A lot of people I know grew up with grandparents who were almost abstractions. No longer needing to avail themselves of job opportunities and leafy suburbs in chilly Chicagoland, they retired to Phoenix or Tampa-St. Petersburg and left their grown children back home. Sometimes their families would visit them, usually in March so they could twin the trip with a spring training game, but living a thousand miles apart, it was difficult for their grandchildren to bond with them.
How lucky I was, then, to have spent a great deal of time with my maternal grandparents, who ran radio stations in Chicago and Milwaukee, always too engaged in their work and their family to scuttle off to a condo in Boca Raton. Living just down the road, theirs was my home away from home. It was on their watch that some of my gifts started to show themselves: my reading and memorization at such an early age almost became a parlor trick. “What would he like?”, the waitress would ask my grandpa, motioning to the toddler with bread crumbs on his face. “Ask him,” he’d reply, and I would do just that, politely reading my choice from the menu. (It was usually just chicken tenders. I wasn’t a very adventurous diner yet.) I’d complete the evening’s entertainment by reading the names of the credit cards in his wallet, as if I even knew what revolving credit was or how it worked. I still might not.
It was with their keen eye and their generosity that for the first three years of my education, I was fortunate enough to attend a school for gifted children. I hadn’t been diagnosed as being on the spectrum yet, and I have a feeling that some of my eccentric classmates would later encounter the same discovery that I did. Still, we flourished there, under well-meaning teachers and administrators who I’ve come to suspect knew more about Asperger’s syndrome than most people did — perhaps more than they knew they knew. The local public school district fell short of diligent upkeep on the disused grade school building we occupied, and elected to raze it, evicting us.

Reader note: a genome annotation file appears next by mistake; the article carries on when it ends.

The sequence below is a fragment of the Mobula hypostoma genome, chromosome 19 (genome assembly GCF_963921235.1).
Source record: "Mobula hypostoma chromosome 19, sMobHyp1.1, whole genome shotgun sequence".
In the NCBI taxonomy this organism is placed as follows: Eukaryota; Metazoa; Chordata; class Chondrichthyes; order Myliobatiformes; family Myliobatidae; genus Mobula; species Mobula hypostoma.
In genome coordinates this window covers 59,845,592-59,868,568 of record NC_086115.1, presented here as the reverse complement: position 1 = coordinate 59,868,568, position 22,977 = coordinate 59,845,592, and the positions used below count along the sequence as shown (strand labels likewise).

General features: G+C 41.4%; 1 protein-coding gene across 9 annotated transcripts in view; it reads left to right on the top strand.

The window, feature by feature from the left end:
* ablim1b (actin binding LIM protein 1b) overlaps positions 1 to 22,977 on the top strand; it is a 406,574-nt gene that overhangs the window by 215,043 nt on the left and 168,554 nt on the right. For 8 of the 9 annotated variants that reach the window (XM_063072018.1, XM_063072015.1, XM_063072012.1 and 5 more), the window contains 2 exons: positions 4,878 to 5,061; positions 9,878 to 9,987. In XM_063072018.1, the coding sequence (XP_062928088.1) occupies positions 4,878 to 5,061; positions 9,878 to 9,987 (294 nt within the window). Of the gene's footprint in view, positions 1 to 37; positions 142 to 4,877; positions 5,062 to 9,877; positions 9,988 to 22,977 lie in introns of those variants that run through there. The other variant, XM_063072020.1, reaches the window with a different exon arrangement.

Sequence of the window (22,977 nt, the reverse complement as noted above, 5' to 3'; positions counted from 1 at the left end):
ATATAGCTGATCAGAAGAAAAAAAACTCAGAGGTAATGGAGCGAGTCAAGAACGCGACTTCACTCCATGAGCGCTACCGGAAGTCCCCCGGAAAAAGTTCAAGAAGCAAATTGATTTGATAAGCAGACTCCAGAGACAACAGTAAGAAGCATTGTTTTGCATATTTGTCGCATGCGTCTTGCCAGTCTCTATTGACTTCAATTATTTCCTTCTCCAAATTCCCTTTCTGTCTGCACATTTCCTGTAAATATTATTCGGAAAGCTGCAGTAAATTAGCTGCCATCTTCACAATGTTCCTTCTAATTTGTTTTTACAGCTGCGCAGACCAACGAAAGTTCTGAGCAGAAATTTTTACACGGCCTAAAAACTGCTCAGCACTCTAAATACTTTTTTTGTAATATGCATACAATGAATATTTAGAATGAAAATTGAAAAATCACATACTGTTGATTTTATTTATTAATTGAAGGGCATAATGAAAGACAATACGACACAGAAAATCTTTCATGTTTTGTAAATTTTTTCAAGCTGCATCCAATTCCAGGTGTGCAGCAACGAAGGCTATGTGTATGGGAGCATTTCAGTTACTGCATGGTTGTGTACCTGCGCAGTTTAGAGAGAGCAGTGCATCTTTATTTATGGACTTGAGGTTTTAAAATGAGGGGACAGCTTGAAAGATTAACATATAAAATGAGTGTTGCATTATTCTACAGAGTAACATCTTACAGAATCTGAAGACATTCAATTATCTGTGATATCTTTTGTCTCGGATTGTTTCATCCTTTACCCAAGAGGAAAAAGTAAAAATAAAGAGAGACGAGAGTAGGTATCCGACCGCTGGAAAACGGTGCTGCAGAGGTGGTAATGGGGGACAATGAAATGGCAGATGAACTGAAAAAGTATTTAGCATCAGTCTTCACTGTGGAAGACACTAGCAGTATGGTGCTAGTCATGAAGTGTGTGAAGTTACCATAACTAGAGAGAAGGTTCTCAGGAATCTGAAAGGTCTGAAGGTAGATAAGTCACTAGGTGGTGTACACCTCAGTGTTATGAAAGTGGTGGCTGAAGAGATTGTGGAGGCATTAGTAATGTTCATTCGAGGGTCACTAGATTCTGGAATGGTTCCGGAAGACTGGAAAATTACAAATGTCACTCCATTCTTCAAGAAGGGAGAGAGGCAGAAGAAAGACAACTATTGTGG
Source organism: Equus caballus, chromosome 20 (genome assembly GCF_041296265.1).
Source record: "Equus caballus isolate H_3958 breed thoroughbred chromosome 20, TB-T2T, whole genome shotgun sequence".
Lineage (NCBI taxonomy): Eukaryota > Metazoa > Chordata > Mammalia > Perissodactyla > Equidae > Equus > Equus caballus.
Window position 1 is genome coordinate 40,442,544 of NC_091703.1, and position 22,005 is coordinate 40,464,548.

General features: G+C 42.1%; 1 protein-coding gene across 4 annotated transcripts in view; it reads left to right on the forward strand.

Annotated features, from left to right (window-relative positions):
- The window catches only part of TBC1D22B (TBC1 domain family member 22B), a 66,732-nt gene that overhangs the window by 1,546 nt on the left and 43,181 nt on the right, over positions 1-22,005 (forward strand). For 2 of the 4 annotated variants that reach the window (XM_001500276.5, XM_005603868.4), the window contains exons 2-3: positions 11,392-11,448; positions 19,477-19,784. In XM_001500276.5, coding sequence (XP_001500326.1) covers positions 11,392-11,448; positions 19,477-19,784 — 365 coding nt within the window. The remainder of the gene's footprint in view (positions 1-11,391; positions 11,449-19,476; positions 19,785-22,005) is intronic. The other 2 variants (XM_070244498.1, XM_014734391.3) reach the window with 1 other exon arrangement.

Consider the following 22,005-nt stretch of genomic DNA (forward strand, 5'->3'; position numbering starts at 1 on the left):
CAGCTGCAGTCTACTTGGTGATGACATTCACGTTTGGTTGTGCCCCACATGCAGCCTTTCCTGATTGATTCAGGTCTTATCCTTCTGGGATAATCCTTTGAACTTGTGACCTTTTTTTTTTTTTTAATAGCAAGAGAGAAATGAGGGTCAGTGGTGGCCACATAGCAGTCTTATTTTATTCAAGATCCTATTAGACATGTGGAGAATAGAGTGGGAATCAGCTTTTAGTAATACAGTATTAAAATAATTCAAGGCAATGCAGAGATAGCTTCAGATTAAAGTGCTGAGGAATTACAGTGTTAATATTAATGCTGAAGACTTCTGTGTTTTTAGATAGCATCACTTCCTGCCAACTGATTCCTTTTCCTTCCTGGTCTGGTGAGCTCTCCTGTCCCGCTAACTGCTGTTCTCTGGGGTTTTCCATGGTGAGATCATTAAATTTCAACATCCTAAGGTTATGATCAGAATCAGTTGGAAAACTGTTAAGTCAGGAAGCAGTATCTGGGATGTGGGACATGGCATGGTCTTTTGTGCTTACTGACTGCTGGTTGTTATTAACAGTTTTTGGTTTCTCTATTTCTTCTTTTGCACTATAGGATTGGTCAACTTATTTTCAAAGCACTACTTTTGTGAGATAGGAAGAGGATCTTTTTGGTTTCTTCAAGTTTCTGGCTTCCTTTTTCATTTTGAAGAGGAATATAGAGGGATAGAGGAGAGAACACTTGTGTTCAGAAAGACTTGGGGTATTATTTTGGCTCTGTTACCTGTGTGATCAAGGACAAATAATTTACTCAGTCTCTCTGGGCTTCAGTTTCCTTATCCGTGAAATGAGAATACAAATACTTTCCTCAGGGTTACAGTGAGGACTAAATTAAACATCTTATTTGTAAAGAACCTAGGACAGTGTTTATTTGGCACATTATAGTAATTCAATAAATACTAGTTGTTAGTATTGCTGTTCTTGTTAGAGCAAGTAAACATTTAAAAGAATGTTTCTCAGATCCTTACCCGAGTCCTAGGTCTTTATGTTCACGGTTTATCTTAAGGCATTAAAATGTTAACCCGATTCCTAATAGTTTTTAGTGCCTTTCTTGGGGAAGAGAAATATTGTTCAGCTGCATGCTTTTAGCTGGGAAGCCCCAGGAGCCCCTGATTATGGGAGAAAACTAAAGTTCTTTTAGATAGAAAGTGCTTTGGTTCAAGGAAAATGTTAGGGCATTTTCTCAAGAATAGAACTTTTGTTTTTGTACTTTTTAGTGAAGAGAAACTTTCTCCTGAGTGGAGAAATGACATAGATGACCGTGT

Grieving is hard enough for anyone… As is so often the case, these concerns are magnified for a person on the autism spectrum.
Though I couldn’t continue there, my grandparents continued to make sure I had outlets for learning and creativity beyond what the average child enjoyed. When my grandfather bought another radio station in Wisconsin, my family moved up to help him run it, and I was allowed to learn radio hands-on, running around the studios after hours, doing mock radio shows with myself and my imaginary sidekicks. I still have the airchecks somewhere. I am never going to play them back.